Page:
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EXCLUSIVE — Sen. Lummis: Cannabis banking compromise will “protect” gun manufacturers
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EXCLUSIVE — Sen. Lummis: Cannabis banking compromise will “protect” gun manufacturers

Ep. 2 — Sen. Cynthia Lummis is all-in on the SAFER Banking Act, even if she doesn't “like the smell of marijuana. It just stinks.” (9-21-2023)
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My backyard / carport alley. Photo: Matt Laslo

Sen. Cynthia Lummis (R-WY) is no fan of cannabis—“I don't like the smell of marijuana. It just stinks.”—but she supports a new compromise cannabis measure, because it will “protect” her state’s gun manufacturing industry.

“My interest in it, as someone who is opposed to having legal marijuana in my state, is, there are other businesses that struggle to have access to banking, because they're disfavored,” Lummis exclusively tells Ask a Pol. “In my state, I worry about gun manufacturers.”

The SAFE Banking Act floated around the past few sessions of Congress, but senators failed to bridge the partisan divide. That measure’s now the SAFER (Secure and Fair Enforcement Regulation) Banking Act, and it’s speeding through the Senate.

The broadly bipartisan measure aims to give locally-legal cannabis companies access to the nation’s financial system, which they’ve been locked out of due to the federal prohibition on marijuana. 

Overall, Lummis sees the marijuana measure—which is already slated for a markup in the Senate Banking Committee next Wednesday—as a win for states like Wyoming. 

“I look at this bill as a way to protect industries like the firearms manufacturing industry and oil and gas from the inability to access capital,” Lummis says.

The libertarian-leaning former member of the House of Representatives says both Republicans and Democrats chalked up wins and losses throughout their negotiations which stretched on for months.

“I do approach things from a 10th Amendment perspective, and so if a state passes legalized marijuana, to me, that's a state decision and that those businesses in those states should have access to banks,” Lummis says. “That doesn't mean I want it to be legal in Wyoming, it just doesn't smell good.”

I’ve covered cannabis in Congress for Rolling Stone, Playboy, VICE News and the Daily Beast—subscribe and I’ll cover it for you!

Since 2006, Matt Laslo’s covered drug policy—from its medicinal promises to the justice system—for Rolling Stone, Playboy, VICE/ VICE News Tonight, The Daily Beast, NPR, et. He runs The LCB—a regionally-focused, national wire service—and he lectures on new media at Johns Hopkins University (MA)

I come from 4 generations of landscapers. Photo: Matt Laslo

Ask a Pol is a new, people-powered press corps, asking your lawmakers your questions at your US Capitol. Follow us on the socials @Ask_a_Pol (or @askpols on Insta).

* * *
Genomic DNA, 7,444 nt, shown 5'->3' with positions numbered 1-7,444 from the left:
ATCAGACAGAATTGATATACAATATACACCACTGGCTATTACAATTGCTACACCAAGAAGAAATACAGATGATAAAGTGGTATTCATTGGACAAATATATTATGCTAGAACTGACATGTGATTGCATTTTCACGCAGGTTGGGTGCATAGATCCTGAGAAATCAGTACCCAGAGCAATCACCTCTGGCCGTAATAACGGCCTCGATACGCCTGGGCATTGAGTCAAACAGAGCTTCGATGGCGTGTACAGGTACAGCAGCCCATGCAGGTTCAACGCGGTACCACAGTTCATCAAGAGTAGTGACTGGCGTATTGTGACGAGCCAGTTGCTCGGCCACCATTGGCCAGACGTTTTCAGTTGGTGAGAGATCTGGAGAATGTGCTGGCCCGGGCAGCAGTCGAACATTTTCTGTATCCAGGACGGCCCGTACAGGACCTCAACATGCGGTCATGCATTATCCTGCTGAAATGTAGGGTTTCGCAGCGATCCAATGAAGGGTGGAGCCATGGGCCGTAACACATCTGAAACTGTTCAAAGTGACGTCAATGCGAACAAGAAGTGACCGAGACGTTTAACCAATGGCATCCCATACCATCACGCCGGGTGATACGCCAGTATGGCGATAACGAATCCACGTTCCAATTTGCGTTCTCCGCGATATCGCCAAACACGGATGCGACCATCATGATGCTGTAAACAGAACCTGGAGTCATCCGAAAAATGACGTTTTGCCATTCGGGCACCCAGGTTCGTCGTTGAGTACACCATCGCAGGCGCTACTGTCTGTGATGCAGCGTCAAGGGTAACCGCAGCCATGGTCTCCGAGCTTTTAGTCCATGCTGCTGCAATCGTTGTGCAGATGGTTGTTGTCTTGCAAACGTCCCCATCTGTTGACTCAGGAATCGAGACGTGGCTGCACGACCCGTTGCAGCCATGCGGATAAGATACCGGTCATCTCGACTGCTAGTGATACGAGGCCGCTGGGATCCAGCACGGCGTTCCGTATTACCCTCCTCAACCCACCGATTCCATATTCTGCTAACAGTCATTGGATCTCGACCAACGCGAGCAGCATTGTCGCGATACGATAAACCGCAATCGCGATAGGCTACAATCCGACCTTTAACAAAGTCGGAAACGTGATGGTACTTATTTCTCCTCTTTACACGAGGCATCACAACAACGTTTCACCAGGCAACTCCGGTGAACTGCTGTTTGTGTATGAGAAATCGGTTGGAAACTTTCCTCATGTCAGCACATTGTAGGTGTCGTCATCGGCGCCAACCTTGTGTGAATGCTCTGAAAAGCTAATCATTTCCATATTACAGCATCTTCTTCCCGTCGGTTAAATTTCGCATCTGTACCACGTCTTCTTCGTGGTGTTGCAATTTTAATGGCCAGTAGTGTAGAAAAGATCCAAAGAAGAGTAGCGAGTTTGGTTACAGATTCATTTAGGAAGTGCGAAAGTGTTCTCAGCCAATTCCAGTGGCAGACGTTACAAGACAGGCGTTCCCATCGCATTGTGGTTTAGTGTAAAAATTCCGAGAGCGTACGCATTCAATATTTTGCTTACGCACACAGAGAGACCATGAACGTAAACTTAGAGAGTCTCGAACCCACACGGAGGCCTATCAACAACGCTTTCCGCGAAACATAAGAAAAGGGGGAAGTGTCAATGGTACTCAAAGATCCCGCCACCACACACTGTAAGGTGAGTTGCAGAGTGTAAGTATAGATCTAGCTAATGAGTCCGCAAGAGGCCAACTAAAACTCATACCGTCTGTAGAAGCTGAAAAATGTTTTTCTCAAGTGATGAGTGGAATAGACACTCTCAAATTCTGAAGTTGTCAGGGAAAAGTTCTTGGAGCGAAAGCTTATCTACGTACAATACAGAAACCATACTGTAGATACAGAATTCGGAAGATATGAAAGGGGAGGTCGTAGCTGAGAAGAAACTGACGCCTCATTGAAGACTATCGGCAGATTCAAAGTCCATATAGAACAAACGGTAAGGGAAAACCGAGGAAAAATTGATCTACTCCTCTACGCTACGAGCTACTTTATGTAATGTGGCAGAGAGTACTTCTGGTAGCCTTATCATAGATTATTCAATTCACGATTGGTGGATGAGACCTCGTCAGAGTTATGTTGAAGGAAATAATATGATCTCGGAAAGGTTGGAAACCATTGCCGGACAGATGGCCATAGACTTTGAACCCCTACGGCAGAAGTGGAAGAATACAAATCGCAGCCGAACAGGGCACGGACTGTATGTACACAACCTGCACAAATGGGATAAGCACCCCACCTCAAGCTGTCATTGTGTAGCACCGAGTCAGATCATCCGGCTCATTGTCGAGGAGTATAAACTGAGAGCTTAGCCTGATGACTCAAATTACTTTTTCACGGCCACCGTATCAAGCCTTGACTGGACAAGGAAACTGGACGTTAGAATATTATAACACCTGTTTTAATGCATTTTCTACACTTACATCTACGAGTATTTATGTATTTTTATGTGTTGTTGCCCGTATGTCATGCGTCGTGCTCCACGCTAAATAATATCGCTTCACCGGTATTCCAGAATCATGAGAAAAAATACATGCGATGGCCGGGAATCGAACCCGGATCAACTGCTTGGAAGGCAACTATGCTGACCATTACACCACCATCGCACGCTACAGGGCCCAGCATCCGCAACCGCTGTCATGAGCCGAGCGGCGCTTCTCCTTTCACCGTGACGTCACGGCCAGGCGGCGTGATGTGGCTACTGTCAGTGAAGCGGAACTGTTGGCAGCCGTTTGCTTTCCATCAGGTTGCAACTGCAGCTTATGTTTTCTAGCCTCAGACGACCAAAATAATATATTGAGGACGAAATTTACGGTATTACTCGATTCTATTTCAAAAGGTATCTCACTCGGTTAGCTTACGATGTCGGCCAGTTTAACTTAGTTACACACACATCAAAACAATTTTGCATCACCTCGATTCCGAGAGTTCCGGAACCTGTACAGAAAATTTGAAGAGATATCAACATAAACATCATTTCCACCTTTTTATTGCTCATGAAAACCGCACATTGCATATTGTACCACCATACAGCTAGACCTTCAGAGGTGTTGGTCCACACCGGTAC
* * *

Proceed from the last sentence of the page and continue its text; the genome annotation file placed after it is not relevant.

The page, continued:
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Below find a rough transcript of Ask a Pol’s exclusive with Sen. Cynthia Lummis, slightly edited for clarity.

Matt Laslo: “How are you?” 

Cynthia Lummis: “I’m good. How are you?”

ML: “Livin the dream.”

CL: laughs

ML: “I bet you’re glad you’re no longer in the House.” 

CL: “Well, it’s a little messy, but they'll resolve it. They always do.”

ML: “Umm, SAFERRR Banking. Have to say, I’m a little surprised that that thing came together. It seems like both sides had to—what's that word?—‘compromise.’”

CL: “Yeah, there's a lot of give and take there. My interest in it, as someone who is opposed to having legal marijuana in my state, is, there are other businesses that struggle to have access to banking, because they're disfavored. In my state, I worry about gun manufacturers.”

ML: “Interesting.” 

CL: “We have a really robust gun manufacturing industry. Some of the best firearms in the country and the ammunition…”

ML: “Who? I come from a family of hunters…” 

CL: “Well, Freedom Arms is in Wyoming. And Magpul just moved to Wyoming from Colorado, because Colorado passed a law reducing the amount of the magazines.” 

ML: “Oh, interesting. So they just said, ‘We’re hoppin the state line.’” 

CL: “It was an economic development play for us. So, oil and gas is another industry that is encountering ESG restrictions that pinch their ability to find adequate access to capital. So I look at this bill as a way to protect industries like the firearms manufacturing industry and oil and gas from the inability to access capital.” 

ML: “You can't really say that out loud to Democrats while negotiating? Can you?”  

CL: “Umm, I suspect that they know that. You know, I do approach things from a 10th Amendment perspective, and so if a state passes legalized marijuana, to me, that's a state decision and that those businesses in those states should have access to banks. That doesn't mean I want it to be legal in Wyoming, it just doesn't smell good.”

ML: “Hmmm.”

CL: “I don't like the smell of marijuana. It just stinks.” 

ML: “Really?” 

CL: “It just stinks.” 

ML: “Come on over, I’ve got four big plants—they smell pretty.” 

Fun fact: In Rolling Stone, I invited Sen. Elizabeth Warren to try marijuana for the first time at my crib—she didn’t say noPhoto: Matt Laslo

Lummis cracks up. 

CL: “I love it.” 

ML: “For you—because that’s interesting—how would this, I guess I need to study it more. But how would this—I guess, if you’re tweaking some banking provisions, you're saying the tweaks extend out broader than just the one industry.” 

CL: “Broader than marijuana. Absolutely.” 

ML: “Interesting. I'll look into it.”

CL: “Okay.” 

ML: “As always, preciate ya. Have a good one.” 

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